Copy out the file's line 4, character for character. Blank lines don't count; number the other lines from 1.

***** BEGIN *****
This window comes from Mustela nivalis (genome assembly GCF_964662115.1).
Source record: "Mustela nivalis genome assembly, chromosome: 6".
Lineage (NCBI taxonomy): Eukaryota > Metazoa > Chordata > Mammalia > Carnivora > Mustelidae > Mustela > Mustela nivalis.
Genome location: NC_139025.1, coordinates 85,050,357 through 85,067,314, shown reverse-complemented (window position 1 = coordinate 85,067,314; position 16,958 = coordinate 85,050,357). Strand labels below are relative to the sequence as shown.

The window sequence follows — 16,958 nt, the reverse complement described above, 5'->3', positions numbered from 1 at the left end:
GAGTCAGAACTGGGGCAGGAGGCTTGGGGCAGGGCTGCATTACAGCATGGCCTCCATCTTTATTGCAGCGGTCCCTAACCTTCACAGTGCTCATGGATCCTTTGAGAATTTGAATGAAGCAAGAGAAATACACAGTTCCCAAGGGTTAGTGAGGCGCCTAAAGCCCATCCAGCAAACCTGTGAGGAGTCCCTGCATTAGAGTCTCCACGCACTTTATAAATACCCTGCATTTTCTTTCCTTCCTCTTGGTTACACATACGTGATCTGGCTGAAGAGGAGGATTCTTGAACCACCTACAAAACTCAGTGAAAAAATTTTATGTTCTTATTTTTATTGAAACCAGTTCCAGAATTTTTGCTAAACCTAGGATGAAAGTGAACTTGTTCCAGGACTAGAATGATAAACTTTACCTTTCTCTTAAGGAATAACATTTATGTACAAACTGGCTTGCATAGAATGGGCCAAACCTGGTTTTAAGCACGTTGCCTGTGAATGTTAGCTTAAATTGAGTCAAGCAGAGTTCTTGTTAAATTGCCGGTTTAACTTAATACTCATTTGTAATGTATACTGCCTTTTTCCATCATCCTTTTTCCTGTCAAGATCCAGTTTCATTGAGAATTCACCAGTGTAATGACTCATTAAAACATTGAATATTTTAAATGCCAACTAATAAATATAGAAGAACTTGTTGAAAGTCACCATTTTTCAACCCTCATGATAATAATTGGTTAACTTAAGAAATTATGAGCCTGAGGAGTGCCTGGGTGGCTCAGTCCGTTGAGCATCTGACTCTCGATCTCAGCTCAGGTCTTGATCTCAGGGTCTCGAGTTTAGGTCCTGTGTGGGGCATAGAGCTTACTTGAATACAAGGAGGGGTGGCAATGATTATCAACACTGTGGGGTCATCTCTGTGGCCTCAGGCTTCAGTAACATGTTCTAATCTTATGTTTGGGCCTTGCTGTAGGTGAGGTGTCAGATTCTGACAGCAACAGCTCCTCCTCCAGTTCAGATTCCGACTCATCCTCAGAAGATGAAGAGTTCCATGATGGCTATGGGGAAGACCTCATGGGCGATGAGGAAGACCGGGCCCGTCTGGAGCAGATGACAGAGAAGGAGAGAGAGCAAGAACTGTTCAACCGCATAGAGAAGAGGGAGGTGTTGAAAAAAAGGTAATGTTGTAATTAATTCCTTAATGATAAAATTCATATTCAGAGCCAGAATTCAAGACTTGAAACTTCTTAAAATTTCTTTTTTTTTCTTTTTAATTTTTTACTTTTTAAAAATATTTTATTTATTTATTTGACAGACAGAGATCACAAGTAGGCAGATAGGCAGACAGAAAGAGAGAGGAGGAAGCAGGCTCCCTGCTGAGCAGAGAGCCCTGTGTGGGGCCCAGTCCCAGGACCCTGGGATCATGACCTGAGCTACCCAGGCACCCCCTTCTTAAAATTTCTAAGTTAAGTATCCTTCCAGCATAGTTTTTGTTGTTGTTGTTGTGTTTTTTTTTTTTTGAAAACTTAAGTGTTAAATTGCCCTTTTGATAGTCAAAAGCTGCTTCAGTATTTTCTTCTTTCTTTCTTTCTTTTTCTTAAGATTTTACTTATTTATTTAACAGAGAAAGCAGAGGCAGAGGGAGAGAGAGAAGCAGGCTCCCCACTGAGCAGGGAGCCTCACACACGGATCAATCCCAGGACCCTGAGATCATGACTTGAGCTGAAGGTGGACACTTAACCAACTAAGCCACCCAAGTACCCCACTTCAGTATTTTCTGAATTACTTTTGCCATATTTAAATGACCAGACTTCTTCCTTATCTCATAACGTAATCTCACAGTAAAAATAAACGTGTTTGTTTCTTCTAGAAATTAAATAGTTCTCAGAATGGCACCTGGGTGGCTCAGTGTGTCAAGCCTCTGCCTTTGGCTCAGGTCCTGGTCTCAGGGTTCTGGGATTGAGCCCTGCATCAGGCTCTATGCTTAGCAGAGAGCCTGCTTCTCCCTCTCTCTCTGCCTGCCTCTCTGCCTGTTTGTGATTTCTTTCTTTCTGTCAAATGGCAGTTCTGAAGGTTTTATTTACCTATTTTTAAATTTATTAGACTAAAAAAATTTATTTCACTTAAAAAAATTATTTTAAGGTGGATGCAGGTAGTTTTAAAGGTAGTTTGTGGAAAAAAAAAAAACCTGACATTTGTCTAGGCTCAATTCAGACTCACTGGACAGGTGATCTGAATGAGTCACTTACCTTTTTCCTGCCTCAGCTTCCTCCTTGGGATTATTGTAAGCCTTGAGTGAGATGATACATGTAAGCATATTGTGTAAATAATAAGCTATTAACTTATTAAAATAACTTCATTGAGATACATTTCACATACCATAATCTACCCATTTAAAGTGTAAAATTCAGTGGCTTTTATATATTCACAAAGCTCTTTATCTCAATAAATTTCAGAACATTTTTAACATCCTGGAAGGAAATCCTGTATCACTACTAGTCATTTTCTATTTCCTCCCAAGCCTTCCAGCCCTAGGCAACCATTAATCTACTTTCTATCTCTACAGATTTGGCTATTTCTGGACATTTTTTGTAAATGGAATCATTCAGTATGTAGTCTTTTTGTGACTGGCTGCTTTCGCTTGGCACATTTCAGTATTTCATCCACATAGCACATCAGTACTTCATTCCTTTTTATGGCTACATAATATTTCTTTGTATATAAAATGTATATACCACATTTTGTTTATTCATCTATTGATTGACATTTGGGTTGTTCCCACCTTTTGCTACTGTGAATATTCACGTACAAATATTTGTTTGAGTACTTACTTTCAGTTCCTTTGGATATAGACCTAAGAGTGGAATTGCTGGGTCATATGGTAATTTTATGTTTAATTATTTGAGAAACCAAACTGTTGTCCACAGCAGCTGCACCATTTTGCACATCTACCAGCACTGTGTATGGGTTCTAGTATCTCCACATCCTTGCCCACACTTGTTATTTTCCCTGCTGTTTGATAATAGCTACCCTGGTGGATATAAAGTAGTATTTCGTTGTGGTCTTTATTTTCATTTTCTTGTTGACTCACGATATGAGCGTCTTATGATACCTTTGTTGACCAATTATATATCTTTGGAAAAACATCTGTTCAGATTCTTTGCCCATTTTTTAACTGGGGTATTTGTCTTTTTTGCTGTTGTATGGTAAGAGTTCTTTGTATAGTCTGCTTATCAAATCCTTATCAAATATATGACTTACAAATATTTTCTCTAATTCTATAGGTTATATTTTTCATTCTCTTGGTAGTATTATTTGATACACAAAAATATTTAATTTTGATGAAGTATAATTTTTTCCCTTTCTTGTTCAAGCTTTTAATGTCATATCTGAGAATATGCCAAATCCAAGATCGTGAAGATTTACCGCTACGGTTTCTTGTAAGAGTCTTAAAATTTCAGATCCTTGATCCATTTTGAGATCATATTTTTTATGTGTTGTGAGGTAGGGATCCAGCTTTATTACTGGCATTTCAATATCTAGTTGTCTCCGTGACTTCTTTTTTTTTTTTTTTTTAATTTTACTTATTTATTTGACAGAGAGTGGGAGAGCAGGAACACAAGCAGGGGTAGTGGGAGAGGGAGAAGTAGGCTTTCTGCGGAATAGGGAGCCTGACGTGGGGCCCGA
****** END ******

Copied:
Genome location: NC_139025.1, coordinates 85,050,357 through 85,067,314, shown reverse-complemented (window position 1 = coordinate 85,067,314; position 16,958 = coordinate 85,050,357). Strand labels below are relative to the sequence as shown.